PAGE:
Working Paper No. 740

The WTO Dispute Settlement System 1995–2006: Some Descriptive Statistics

Published: April 2, 2008Pages: 35Keywords: WTO; Dispute Settlement; Developing CountriesJEL-codes: F13, F53, O19

The WTO Dispute Settlement System 1995–2006: Some Descriptive Statistics Henrik Horn and Petros C. Mavroidis

The purpose of this paper is to report some initial findings based on the WTO Dispute Settlement Data Set (Ver. 2.0) that the authors have compiled for the World Bank. The data set contains approximately 28 000 observations on the workings of the Dispute Settlement (DS) system. It covers all 351 WTO disputes initiated through the official filing of a Request for Consultations from January 1, 1995, until October 25, 2006, and for these disputes it includes events occurring until December 31, 2006. Each dispute is followed through its legal life via the panel stage, the Appellate Body stage, through to the implementation stage.

The descriptive statistics in the paper points to three observations. The first and obvious observation is the almost complete absence of least developed countries. Secondly, less poor developing countries are much more active, and much more successful than the authors would have expected. Third, the EU and the US dominate less than expected, being much more often the subject of complaints, than a complaining party, and they have a very low share of all panellists.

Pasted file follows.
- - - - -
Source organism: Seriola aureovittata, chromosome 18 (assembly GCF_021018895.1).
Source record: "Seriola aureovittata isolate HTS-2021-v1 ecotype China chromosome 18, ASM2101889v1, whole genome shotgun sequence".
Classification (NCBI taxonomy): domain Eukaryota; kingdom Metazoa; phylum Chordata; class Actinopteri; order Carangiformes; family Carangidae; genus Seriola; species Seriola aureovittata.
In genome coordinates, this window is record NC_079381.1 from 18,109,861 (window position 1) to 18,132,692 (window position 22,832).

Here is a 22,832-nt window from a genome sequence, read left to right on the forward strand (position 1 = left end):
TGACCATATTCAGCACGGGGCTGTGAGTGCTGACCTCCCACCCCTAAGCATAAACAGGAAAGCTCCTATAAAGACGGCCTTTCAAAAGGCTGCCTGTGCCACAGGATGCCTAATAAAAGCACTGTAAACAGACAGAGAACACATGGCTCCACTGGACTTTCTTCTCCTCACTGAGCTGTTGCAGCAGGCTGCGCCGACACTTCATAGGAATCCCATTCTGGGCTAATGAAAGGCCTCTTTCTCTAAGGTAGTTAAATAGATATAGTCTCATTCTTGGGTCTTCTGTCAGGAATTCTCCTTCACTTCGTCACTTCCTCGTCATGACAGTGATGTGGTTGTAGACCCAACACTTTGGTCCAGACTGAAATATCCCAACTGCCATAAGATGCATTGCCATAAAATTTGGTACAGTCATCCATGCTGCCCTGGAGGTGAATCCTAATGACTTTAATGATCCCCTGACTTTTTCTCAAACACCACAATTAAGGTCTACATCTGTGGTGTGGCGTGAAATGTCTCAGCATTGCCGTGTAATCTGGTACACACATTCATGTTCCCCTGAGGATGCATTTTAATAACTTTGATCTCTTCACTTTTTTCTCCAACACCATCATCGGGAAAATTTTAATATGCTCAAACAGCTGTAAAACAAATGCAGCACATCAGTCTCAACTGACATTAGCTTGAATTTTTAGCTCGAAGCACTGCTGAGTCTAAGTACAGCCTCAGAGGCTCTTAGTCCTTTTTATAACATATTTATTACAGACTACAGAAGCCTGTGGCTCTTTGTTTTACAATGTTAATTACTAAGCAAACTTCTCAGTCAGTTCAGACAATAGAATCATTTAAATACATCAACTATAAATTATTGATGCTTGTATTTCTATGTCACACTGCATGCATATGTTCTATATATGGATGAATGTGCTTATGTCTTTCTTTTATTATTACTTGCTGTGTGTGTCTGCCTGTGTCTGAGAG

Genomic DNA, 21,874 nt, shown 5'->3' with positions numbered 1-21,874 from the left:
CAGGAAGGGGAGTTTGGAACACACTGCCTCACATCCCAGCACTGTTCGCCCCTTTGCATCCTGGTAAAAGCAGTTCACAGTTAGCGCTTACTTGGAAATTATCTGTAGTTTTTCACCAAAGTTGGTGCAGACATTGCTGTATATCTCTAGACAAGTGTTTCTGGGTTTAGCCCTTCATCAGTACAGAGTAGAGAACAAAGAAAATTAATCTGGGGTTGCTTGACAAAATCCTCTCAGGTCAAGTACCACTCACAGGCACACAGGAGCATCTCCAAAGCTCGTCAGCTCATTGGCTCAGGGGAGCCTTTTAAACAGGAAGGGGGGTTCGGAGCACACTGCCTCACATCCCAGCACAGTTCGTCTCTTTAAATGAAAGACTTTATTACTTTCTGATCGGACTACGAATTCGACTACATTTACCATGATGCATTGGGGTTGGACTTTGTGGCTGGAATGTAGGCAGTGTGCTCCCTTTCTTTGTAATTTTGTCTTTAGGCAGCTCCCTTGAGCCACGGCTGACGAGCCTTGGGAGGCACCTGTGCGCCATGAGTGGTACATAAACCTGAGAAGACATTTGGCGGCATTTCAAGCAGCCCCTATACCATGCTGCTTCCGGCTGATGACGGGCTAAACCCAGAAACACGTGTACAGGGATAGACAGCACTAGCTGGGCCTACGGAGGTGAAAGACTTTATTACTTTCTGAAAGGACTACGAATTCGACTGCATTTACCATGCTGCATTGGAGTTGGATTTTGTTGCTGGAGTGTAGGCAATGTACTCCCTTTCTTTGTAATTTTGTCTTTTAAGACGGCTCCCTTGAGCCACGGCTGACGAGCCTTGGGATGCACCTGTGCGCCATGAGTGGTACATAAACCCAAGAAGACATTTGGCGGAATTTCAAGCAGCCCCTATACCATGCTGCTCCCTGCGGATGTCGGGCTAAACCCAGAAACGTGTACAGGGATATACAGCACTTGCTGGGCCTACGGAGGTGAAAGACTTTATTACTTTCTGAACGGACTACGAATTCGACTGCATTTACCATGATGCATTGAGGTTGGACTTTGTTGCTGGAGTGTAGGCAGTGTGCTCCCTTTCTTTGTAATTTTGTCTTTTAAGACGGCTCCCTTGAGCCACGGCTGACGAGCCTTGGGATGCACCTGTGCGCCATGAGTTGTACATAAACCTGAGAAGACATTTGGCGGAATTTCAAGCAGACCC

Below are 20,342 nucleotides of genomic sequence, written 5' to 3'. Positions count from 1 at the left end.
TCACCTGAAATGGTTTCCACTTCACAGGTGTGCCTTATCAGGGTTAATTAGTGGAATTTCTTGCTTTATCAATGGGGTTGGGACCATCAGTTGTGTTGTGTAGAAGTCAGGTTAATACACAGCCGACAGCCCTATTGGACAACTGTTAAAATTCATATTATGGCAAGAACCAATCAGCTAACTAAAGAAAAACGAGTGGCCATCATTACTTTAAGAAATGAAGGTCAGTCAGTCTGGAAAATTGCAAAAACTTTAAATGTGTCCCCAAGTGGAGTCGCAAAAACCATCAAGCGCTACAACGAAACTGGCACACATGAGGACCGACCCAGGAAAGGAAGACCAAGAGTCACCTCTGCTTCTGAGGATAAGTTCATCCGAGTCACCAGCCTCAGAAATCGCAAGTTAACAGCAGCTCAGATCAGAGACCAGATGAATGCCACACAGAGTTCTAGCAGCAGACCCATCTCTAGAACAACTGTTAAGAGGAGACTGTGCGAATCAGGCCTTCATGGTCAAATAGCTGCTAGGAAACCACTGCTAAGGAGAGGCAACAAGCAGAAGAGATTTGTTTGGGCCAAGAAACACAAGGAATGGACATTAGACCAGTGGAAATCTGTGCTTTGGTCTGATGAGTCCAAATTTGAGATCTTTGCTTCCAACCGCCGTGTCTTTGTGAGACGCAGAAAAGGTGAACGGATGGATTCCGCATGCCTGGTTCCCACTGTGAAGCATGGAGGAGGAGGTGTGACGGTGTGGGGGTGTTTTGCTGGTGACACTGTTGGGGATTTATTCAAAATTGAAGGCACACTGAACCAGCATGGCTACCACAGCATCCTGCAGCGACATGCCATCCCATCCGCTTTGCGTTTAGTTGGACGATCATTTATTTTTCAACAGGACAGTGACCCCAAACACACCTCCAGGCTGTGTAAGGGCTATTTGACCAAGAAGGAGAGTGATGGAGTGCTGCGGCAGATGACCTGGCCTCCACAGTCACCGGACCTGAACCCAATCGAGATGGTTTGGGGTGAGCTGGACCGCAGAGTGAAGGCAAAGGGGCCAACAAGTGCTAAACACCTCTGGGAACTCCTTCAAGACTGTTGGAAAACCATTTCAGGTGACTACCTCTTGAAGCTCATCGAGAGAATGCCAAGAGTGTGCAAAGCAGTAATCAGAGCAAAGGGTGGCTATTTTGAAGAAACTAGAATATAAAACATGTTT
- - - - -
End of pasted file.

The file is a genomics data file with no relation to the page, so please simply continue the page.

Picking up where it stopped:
Henrik Horn


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Sick of Inequality?

An Introduction to the Relationship between Inequality and Health

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In this book Andreas Bergh, Therese Nilsson, IFN and Lund University, and Daniel Waldenström, IFN and Paris School of Economics, France, review the latest research on the relationship between inequality and health. What does inequality mean for our health? Does increasing income inequality affect outcomes such as obesity, life expectancy and subjective well-being?


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